Does an Apprehended Domestic Violence Order (ADVO) prevent me from seeing my children?

Family violence is a serious issue that is unfortunately prevalent in many households.

The definition of Family violence is found in Section 4AB(1) of the Family Law Act 1975 and means “violent, threatening or other behaviour by a person that coerces or controls a member of the person’s family (the family member), or causes the family member to be fearful”.

Examples of family violence have recently been extended to include:

  • An assault;
  • Sexual assault;
  • Stalking;
  • Repeated derogatory taunts;
  • Intentionally damaging or destroying property;
  • Unreasonably denying the family member the financial autonomy that he or she would otherwise have had;
  • Unreasonably withholding financial support needed to meet the reasonable living expenses of the family member, or his or her child, at a time when the family member is entirely or predominantly dependent on the person for financial support;
  • Preventing the family member from making or keeping connections with his or her family, friends or culture;
  • Unlawfully depriving the family member, or any member of the family member’s family, of his or her liberty.

It is for the police and the Criminal Law Courts to assist those who are victims of domestic violence and are in need of protection.

But what happens if there is an ADVO involving children or parents in a parenting dispute?

Criminal law proceedings involving family violence that occurs at the same time or prior to a family law parenting dispute are relevant and must be disclosed to the Family Law Courts.

The Family Law Courts take allegations of domestic violence very seriously and will do all things necessary to obtain information from independent third parties to verify or test the allegations. This can include obtaining information from New South Wales Police and the Department of Communities and Justice (formerly DOCs/FACs).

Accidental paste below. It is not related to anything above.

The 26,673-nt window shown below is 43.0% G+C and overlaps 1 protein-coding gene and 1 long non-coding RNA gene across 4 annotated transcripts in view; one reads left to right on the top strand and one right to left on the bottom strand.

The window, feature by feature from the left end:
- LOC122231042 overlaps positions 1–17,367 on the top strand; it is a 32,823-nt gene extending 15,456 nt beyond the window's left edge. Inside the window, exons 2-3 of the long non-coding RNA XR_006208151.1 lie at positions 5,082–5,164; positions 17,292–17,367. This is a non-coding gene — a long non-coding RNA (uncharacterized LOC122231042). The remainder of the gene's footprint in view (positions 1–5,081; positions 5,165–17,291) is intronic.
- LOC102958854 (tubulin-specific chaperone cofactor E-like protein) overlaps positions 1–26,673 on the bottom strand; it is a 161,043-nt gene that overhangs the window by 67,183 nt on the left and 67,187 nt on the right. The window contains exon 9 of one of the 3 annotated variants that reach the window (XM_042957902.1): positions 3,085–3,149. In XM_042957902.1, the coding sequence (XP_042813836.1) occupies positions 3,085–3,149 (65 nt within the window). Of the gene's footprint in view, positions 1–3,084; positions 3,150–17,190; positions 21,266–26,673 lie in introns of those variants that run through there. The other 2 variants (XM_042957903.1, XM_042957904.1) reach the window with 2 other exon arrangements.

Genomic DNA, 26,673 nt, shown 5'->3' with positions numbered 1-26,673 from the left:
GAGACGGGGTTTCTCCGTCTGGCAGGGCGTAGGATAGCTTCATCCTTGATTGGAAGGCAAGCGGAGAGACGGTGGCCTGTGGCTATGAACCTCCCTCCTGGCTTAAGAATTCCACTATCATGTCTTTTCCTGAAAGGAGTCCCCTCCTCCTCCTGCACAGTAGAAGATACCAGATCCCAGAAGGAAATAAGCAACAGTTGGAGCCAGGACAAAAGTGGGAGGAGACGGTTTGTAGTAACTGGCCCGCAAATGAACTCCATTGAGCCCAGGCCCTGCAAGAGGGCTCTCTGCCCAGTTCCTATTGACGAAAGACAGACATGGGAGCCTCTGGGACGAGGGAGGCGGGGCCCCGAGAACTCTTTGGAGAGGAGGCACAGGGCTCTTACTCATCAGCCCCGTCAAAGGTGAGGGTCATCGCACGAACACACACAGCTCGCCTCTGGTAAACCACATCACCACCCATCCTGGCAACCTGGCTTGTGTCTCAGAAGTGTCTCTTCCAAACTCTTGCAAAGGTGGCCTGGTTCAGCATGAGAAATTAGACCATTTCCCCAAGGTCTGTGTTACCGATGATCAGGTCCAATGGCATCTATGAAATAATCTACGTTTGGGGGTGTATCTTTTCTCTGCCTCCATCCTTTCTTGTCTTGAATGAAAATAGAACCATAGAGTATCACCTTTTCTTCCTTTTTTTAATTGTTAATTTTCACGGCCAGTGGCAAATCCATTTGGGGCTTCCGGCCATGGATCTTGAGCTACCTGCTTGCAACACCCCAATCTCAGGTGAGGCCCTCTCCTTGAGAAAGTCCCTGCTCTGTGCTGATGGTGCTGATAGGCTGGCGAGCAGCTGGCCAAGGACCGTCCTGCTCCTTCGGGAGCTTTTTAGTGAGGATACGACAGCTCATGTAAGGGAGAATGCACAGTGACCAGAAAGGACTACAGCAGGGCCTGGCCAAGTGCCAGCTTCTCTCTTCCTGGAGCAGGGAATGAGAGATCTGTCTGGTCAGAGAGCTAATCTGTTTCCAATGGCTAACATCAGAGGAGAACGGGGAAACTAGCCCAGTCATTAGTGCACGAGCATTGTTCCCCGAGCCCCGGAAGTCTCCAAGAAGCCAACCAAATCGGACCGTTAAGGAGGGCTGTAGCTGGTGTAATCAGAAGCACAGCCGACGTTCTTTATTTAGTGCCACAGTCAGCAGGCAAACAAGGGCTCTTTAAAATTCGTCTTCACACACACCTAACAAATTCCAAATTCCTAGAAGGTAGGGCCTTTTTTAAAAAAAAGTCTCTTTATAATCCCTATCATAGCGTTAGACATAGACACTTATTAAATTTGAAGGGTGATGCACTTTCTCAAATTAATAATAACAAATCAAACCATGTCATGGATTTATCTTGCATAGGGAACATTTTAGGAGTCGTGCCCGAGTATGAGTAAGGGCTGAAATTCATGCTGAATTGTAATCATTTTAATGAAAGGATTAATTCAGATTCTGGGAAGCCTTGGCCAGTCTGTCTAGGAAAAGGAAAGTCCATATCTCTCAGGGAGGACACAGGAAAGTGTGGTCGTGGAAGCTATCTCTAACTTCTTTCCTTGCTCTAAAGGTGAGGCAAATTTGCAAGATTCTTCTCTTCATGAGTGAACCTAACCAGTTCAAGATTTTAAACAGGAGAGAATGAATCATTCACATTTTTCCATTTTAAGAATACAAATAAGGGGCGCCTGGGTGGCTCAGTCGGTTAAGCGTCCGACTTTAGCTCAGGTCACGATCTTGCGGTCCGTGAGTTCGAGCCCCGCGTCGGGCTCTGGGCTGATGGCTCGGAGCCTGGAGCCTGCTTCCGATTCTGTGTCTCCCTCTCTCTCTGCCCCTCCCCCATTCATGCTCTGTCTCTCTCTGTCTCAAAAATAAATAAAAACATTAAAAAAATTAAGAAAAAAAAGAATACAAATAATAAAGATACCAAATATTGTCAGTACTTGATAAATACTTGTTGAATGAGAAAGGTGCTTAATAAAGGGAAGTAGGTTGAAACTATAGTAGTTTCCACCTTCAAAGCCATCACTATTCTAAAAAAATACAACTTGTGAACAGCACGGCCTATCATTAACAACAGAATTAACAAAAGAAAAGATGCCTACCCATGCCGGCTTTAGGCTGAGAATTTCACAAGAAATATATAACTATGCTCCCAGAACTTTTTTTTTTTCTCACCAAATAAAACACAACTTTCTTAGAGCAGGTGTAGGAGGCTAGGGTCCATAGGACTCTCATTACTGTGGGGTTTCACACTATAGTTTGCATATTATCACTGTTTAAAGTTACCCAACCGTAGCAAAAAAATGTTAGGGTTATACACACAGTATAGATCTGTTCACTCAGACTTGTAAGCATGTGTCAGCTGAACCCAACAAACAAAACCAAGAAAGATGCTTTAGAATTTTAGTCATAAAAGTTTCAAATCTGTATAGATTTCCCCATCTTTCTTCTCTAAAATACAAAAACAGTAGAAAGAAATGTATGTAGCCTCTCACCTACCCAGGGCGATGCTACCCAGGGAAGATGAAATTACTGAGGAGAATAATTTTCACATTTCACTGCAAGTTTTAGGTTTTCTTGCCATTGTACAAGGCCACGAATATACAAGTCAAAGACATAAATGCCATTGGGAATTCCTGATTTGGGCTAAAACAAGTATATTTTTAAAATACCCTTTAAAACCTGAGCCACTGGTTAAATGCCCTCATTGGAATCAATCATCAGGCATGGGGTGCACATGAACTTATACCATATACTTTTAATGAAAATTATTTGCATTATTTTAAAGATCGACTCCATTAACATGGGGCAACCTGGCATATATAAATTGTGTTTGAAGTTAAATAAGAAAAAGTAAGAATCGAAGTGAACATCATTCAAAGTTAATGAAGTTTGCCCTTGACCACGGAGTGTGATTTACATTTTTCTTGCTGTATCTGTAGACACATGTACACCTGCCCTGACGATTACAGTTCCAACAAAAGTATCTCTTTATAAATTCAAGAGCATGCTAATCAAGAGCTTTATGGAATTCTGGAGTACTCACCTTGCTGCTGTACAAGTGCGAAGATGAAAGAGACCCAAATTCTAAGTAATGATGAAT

If you have been served with an ADVO, you will need to obtain legal advice as soon as possible to establish whether time with your children will be impacted. In most situations, depending on the terms of the ADVO, time with your children can continue but there may need to be certain conditions put in place.

An example of such conditions may include:

  • That the parent does not consume alcohol or illicit substances during and prior to their time with the children.
  • That the parent’s time with the children occur in a public place and/or during the daytime only.
  • That the parent’s time with the children be supervised by a family member and/or a professional supervision service.

Supervised time is necessary in limited circumstances and is usually a short-term solution.

If professional supervisors are engaged, they will provide a written report as to what occurred during the supervised visit. This can be beneficial to both parties in circumstances where the non-supervised parent can be satisfied that the supervised parent interacted appropriately, and the children were comfortable in their presence.

Also, it can assist the supervised parent from any inaccurate reporting made after a supervised visit by the non-resident parent.

If supervised time is something that needs to occur, it is important that all steps are taken to arrange a supervisor who is either a family member or someone who is known to the children. This will assist in the transition for the children, to ensure they are comfortable. If this is not an option, we can recommend some professional supervision services to you.

If you have criminal proceedings on foot or if they arise during your family law proceedings, we can assist you in finding an appropriate criminal lawyer and work with them to do all things necessary for you to continue to spend time with your children.